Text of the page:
Party. Following an armistice agreement, signed in Moscow on Oct. 28, 1944, Bulgaria was placed under the surveillance of a Soviet-controlled Allied Control Commission, which governed the country until the ratification of a peace treaty in 1947. With the institution of the Fatherland Front regime, organized Jewish life was reestablished. After September 1944 there existed 34 Jewish communities headed by a Central Jewish Consistory as well as a Jewish weekly, Yevreyski vest ("Jewish News"), and an anti-Fascist Jewish society named "Ilya Ehrenburg". According to Consistory figures, there were a total of 49,172 Jews in the country in the autumn of 1945. More than three-quarters of them lived in seven urban communities: Sofia, 27,700; Plovdiv, 5,800; Ruse, 1,927; Varna, 1,223; Kustendil, 1,100; Yambol, 1,076; Dupnitsa, 1,050. (col. 1489)

[[The Jews who had converted, or had changed names, or had changed religion, are not mentioned in this article. Probably there was also a resistance movement and partisans which are forgotten in the article]].

Jews in Bulgaria 1878-1967
% of total population
Number of Jews

0.930 1905 37,656xxxxxxxx
0.920 1910 40,076xxxxxxxx
0.890 1920 43,232xxxxxxxx
0.800 1934 48,565xxxxxxxx
0.800 1945 49,127xxxxxxxx
[[Jewish survirors, returnees and
probably also influx from "Soviet Union" as D.P.s]]
[[Emigration movement]]
[[Emigration movement]]
0.007 1967
from: Bulgaria; In: Encyclopaedia Judaica 1971, vol. 4

Encyclopaedia Judaica (1971), vol. 4, col. 1485.
                Demography of Jewish Population (within the boundaries
                of historical Bulgaria) [[1878-1967]]
Encyclopaedia Judaica (1971), vol. 4, col. 1485. Demography of Jewish Population
(within the boundaries of historical Bulgaria) [[1878-1967]]

The Postwar Period.


[Jewry in Bulgaria under Communist law - racist Zionists are dominating the scenery]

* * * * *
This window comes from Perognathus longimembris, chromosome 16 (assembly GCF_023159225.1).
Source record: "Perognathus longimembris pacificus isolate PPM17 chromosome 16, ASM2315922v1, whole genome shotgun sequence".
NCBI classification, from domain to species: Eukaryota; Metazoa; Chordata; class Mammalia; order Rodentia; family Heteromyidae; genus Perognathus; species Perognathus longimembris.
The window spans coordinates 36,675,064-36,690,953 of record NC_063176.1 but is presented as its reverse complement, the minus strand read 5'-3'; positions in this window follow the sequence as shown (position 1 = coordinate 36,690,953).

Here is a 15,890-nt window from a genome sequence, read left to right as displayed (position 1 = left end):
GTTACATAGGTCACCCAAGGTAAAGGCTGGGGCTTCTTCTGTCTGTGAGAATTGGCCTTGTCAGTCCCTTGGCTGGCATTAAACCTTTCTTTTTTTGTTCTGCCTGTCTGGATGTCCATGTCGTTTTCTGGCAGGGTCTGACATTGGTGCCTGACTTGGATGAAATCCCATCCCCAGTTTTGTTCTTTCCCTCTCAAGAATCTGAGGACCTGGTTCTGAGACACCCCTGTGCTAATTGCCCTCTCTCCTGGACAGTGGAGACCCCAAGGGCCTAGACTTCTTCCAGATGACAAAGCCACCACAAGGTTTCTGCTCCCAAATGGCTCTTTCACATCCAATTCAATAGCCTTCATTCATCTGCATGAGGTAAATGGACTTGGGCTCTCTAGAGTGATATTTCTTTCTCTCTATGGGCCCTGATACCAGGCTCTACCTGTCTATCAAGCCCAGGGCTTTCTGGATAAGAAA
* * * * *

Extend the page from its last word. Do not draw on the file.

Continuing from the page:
From the beginning of the Fatherland Front's rule, Jewish communal life fell under the control of the Communists and their sympathizers. Jewish communities were controlled by the Central Jewish Committee of the Fatherland Front, which was in turn subordinate to the Front's Commission for National Minorities. The Communists supervised the Central Jewish Consistory, and, as a rule, policy statements were signed jointly by the Central Jewish Committee and the Consistory.

In January 1945 the official Jewish Communist leaders announced Bulgarian Jewry's severance from all international Jewish organizations, [[racist]] Zionist or otherwise. Bulgarian Jews were to be considered Bulgarians of Jewish origin, having nothing in common with other communities around the world. The [[racist]] Zionist organization was called bourgeois and chauvinist. The majority of Bulgarian Jews, however, continued to support the [[racist]] Zionist organization.

In 1946 its president, Vitali Haimov, claimed 13,000 active members. [[Racist]] Zionist organizations continued to function in the face of continuous harassment. Independent weeklies were published until 1948 by the General [[racist]] Zionists and Po'alei Zion. The majority of Jewish youth were organized by He-Halutz ha-Za'ir (He-Ḥalutz ha-Ẓa'ir) and *Ha-shomer Ha-Za'ir (Ha-shomer Ha-Ẓa'ir). (col. 1489)

[[Since 1945 the non-Zionists were dominated by the racist Zionists and had to be quiet. But the non-Zionist knew that the foundation of a racist "Jewish State" with the propaganda booklet of Theodor Herzl "The Jewish State" would lead into a war trap of a huge Arab anti-Semitism...]]

Since political power resided with the Jewish Communists, whereas rank-and-file support was given to the [[racist]] Zionist groups, the Communists, under the leadership of Zhak Natan, undertook to absorb the Zionists by way of "unification" in the common "struggle against anti-Semitism and Fascism". In May 1946 the [[racist]] Zionist groups joined the Communists in a formal agreement providing equal representation in the Consistory, the Central Jewish Committee of the Fatherland Front, and all other Jewish communal organizations. An effective Communist majority was assured, however, since the balance of power was in favour of pro-Communist Jewish Social Democrats and pro-Communist "non-partisans".

[[The Communist strategy was to establish a Communist "Jewish State", a new Communist satellite on the Mediterranean Sea. The Communist Stalin regime gave all support for the racist Zionists up to 1948. When came out that the racist Zionist regime in Jerusalem would go along with the CIA of the criminal "USA" the Communist states turned against the Jews...]]